Pearson’s chi-square tests were used to examine the associations between the incidence of IPV (non-abuse, physical/psychological abuse, and psychological abuse) and categorical variables represented by educational level, cohab- itation with the partner, violence by the partner during the last year and the proportion of women with BR scores above 84. Within both abused groups, t-tests were performed to examine the difference between the BR scores of person- ality scales of women who experienced (or not) sexual IPV. Principal component factor analysis with varimax oblique rotation was performed to obtain the underlying structure of all measures (duration, frequency and use of coercive instruments in childhood and IPV). The criteria to determine the number of components were eigenvalues of greater than 1. The saturation for each item in every component was greater than 0.70. The components which emerged were used as predictor variables of MCMI-II personality scales scores. Hierarchical multiple regression analyses were conducted to investigate the relationship between IPV and childhood abuse variables and the personality scores. The analyses were conducted entering: at Step 1 – childhood variables (physical, psychological and sexual abuse); and at Step 2 – IPV (physical, psychological and sexual IPV) variables. The level of significance for all analyses was set at p < 0.05.
A total of 182 women completed the MCMI-II, but four of them provided invalid responses to the test and were discarded from the following analysis. Therefore, 178 women were considered and distributed into three groups: non-abused (n =52), physically/psychologically abused (n =73), and psychologically abused (n =53) by their intimate male partners.
The mean age of the women was 44.21 years old (SD= 11.43; range: 20 to 76). The sociodemographic profile of the three groups of women (non-abused, physically/ psychologically abused, and psychologically abused) is given in Table 1. There were no differences between groups in age and number of children per woman. The mean education level was primary school (range extending from illiterate to 5–6 years of university studies). There was no association between educational level and IPV. However, there was an association between the marital statuses, particularly single, separated or divorced status, and the IPV (Table 1).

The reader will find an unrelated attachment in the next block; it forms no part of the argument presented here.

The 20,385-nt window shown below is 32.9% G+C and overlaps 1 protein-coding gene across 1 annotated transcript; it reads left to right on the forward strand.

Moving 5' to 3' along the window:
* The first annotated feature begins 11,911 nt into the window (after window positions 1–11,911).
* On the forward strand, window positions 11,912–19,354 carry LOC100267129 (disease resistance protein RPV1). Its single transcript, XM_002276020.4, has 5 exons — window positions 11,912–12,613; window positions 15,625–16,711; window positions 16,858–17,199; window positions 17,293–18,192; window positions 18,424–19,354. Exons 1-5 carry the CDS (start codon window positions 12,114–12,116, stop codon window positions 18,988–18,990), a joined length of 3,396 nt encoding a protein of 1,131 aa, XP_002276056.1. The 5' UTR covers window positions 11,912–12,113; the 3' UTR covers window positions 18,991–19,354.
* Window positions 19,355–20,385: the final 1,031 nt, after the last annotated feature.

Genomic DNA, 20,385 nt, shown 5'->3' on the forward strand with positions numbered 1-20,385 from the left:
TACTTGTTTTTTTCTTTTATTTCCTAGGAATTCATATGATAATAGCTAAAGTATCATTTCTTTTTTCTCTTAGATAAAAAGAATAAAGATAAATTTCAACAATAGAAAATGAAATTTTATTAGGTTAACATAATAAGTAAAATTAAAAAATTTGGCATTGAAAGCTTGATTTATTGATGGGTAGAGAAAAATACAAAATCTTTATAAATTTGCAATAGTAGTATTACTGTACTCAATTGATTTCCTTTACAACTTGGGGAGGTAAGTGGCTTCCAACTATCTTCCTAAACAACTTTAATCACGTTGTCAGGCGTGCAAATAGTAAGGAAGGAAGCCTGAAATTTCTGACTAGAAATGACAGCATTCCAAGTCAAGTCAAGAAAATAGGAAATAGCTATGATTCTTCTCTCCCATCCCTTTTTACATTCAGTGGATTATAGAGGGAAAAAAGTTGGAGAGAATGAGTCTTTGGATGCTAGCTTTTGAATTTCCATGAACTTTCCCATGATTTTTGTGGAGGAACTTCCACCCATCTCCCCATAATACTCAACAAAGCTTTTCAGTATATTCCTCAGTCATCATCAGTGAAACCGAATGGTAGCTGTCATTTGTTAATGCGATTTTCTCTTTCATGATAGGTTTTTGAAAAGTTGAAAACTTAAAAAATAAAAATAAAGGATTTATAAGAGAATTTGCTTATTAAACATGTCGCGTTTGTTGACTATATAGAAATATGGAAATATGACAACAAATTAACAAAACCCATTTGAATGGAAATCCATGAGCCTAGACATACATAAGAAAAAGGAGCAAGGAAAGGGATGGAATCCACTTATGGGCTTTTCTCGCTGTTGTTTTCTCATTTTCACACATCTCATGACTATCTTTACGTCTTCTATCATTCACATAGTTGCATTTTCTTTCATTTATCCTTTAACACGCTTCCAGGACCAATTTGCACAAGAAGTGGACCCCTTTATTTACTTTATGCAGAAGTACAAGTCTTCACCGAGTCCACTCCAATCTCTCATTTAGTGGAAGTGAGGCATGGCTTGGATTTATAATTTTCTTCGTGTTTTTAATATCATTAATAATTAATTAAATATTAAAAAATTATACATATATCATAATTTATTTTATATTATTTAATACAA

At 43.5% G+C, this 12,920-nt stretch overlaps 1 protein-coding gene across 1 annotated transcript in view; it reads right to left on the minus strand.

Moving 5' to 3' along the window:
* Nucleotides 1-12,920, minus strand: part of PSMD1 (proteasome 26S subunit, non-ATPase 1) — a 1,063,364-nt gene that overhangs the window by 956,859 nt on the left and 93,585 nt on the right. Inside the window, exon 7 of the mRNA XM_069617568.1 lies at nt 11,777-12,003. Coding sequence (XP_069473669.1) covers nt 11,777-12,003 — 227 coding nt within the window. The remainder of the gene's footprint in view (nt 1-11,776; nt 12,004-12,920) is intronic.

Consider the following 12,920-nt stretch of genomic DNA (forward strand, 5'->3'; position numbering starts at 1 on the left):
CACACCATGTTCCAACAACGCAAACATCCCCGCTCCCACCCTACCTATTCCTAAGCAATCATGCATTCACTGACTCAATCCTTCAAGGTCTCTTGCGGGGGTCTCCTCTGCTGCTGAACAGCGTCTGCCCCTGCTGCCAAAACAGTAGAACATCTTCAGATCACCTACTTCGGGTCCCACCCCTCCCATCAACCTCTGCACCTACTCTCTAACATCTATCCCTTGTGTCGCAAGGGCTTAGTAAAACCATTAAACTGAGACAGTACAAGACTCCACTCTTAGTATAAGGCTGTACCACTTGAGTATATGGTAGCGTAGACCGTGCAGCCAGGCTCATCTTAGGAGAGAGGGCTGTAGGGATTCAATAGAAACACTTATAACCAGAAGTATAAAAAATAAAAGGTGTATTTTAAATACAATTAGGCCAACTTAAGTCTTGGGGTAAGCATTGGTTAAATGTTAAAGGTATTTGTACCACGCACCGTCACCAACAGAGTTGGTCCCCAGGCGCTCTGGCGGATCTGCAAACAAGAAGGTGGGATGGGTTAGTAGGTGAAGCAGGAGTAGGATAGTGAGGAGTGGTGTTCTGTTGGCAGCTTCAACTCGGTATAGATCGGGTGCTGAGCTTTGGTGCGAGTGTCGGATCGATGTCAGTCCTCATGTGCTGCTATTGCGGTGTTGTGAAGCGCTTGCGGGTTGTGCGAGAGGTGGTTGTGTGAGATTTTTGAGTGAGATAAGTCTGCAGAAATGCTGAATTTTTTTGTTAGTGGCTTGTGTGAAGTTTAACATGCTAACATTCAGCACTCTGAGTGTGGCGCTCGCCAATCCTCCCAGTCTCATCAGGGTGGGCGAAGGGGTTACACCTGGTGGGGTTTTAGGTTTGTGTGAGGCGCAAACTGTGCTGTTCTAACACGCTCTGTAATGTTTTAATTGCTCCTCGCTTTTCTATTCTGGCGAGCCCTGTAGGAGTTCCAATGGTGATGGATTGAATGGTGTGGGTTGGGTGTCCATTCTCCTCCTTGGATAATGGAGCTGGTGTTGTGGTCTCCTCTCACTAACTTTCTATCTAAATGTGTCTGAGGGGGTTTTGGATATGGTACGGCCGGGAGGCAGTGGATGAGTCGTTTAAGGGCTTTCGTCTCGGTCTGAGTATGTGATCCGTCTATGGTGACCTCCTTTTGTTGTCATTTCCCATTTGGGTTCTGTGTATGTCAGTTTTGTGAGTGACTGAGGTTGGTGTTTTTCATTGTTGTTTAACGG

Table 1 Sociodemographic profile, intimate partner violence (IPV) and childhood abuse variables of non-abused, physically/psychologically abused, and psychologically abused women (%)
|Variable||Non-abused women (n=52)||Physically/psychologically abused women (n= 73)||Psychologically abused women (n= 53)||Statistics|
|Age (mean±SD)||46.6±12.4||42.4± 11.1||44.4± 10.5||F(2,175)= 2.1; n.s.|
|Number of children per woman||1.85±1.1||2.1±1.4||2.25±1.2||F(2,175)= 1.4; n.s.|
χ2(12, N=178)=7.9; n.s.
|Able to read and write||1.9||9.6||9.4|
|Incomplete primary school||15.4||23.3||18.9|
|University Studies: 3–4 years||3.8||2.7||3.8|
|University Studies: 5–6 years
χ2(8, N=178)= 43.3;
|Single not living with partner||0||6.8||7.5||p<0.001|
|Single living with partner||11.5||4.1||1.9|
|Cohabiting with the partner||98.1||84.9||83.0||χ2(2, N=178)= 7.0;|
|during last year
Concomitance of sexual IPV
χ2 (2, N= 178)= 20.5;
|IPV during last year|
|Psychological||0||97.3||88.2||χ2(1, N=124)= 4.1;|
χ2(1, N=120)= 4.9;
χ2(2, N=178)= 9.8;
χ2(2, N=173)= 4.2; n.s.
|Sexual||13.5||39.7||34.0||χ2(2, N=178)= 10.4;|
Violence Perpetrated by the Intimate Male Partner
All women who were subjected to physical violence also suffered from some form of psychological violence (physically/ psychologically abused group). Further, 31.5% of them were also sexually abused. On the other hand, 17% of psychologically abused women had also been sexually abused by their batterers (Table 1).
Chi-square analyses revealed that there was an association between IPV and the cohabitation with the partner during the last year. The proportion of physically/psychologically and psychologically abused women cohabiting with the partner was lower than expected by chance [χ2(2, N=178)=7.0, p<0.05].
When the incidence of IPV referred to the 12 months preceding the first interview (last year), it was found that most women of the physically/psychologically abused group experienced violence by the batterer. In particular, 89% experienced physical abuse, 97.3% psychological abuse, and 17.1% sexual abuse. Similarly, 88.2% of the psychologically abused women experienced continued psychological abuse during the last year, 4% also being sexually abused.